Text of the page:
The next day, even the New York Times put the news of Little League’s second Harlem investigation on its front page. Now The Conspiracy was in sight and could be chased. Raynor rhetorically asked a CNN producer: “They said to me the kids are eligible to play. Then why is Little League still investigating? That means that they didn’t investigate or didn’t investigate thoroughly enough, so they just blew me off.”
What Raynor evidently did not know was that the allegations upon which he’d based his protest had involved players other than Barkley, Lopez, and Diaz. Those other players had been cleared, and despite a laughably small investigative team, within 36 hours of Newsday’s story, Little League was then also able to clear Barkley, Lopez, and Diaz.
The truth turned out to be that a few years ago, when they became old enough to participate in Little League programs, the three kids had lived exclusively within the boundary of the Harlem circuit. Over the years, their homes became destabilized, and they spent significant periods of time in the homes of relatives outside the official boundary. Such players — whether from inner-city New York or rural Wyoming — are routinely “grandfathered” into their original leagues, in hopes of preserving some of the constancy of childhood at which the other circumstances of life have eaten away. The Harlem League organizers had not filed the proper waiver paperwork with the national office.
The Conspiracy turned out to be a horrible, creeping, insidious, unsportsmanlike, clerical error.
The true evil here, perhaps, was the lack of context. Even the New York papers drew an immediate association between the nefarious Bronx team of last year and the paperwork-challenged Harlem team of 2002. Moreover, though Newsday was precise enough to print the supposed external addresses of the three kids, not until the final day of the investigation was it even noted that, at worst, Barkley and Lopez were living, part time, about two-and-a-half miles west of the Harlem League boundary. And Diaz’s second address was West 170th Street. The Harlem League’s uptown boundary is West 160th Street. Because of a broken family, the kid might have been living, part of the time, 10 city blocks away — a ten-minute walk.
The Conspiracy’s grip is so tight that even when confronted with the geography and asked if he’d really feel cheated if it turned out the opposing third baseman was living 10 blocks too far north, Coach Raynor told our CNN producer: “You bet I would.”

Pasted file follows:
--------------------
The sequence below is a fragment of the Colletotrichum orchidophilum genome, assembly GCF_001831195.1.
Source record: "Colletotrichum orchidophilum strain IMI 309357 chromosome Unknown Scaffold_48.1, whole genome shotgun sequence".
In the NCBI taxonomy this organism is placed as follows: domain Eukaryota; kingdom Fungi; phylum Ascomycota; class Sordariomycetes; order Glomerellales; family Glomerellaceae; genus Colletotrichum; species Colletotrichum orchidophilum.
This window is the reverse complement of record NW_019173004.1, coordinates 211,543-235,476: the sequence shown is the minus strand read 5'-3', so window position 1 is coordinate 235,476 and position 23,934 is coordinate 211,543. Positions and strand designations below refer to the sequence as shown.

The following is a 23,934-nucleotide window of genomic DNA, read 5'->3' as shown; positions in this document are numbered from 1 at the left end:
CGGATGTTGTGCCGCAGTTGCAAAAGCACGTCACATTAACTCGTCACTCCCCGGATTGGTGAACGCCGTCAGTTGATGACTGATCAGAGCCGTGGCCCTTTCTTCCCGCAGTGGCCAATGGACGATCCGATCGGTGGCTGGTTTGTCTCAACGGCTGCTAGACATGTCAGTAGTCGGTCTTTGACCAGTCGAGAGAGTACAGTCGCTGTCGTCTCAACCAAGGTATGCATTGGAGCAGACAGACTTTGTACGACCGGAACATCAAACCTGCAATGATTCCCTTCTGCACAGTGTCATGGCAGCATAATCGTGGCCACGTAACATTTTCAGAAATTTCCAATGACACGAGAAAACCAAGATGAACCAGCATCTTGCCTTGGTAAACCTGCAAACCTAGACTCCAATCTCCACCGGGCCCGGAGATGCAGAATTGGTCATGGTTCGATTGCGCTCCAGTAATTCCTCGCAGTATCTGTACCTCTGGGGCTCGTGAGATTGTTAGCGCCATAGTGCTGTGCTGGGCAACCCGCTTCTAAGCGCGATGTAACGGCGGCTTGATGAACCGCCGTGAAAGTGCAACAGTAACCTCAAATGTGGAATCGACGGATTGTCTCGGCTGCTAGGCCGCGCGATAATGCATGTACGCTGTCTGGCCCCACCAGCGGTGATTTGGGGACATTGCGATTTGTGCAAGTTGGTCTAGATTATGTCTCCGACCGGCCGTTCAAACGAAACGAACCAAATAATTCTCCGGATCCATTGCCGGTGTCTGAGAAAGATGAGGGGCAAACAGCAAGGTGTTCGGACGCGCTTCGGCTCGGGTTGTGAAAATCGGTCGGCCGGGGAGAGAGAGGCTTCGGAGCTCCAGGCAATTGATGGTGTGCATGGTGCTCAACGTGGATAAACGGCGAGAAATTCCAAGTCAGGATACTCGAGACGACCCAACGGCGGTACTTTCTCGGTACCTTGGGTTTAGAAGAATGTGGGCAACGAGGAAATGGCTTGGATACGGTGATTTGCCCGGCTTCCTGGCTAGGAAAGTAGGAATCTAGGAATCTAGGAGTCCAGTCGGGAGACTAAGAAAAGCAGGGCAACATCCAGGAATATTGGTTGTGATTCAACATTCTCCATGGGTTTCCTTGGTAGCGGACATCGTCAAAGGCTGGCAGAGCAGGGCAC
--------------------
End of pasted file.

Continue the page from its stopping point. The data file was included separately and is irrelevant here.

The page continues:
On the opposite end of the investigation, before it cleared them, Harlem organizers and protesters cried racism. While it is naive at best to assume that racism, and big-city/small-town tensions, have played no part, that interpretation ignores the generalized, institutionalized suspicion that transcends all. Here, both the accusers and the accused saw The Conspiracy.
Is it any wonder, then, that the same assumption that the other guy is ripping you off should flow upward into college sports? Two weeks ago in this space, I railed against the selection of United Airlines Flight 93 passenger Todd Beamer’s words “Let’s Roll” as the motto for Florida State’s 2002 football team. In short, it still seems to me that insomuch as we are yet grasping for words to describe last Sept. 11, those two should be — to whatever degree possible — reserved for remembrances of that awful date. I worried particularly about the prospect of “Let’s Roll” appearing on Florida State football memorabilia (whether university sanctioned or unauthorized), or of its drifting into the lexicon of what drunken football fans, at whatever the venue, might chant to exhort their team. My concern was, at heart, the issue of respect.
Oh no, it wasn’t.
Now I was The Conspiracy. Only 30 or so Florida State fans e-mailed me at ABC, although each took between two and 10 swings. The blindness of their anger exceeded anything I’d previously experienced in 23 years of covering sports professionally. According to them, I was
The last reference requires some elaboration. Spurrier was the coach of Florida State’s far more successful rival, the University of Florida (and you should’ve read what one reader who signed herself “Concerned Parent” said about him). Though he left that job in January to become head coach of the NFL Washington Redskins, The Conspiracy requires Spurrier to continue to run his former school’s team by proxy and to run me by processes unknown.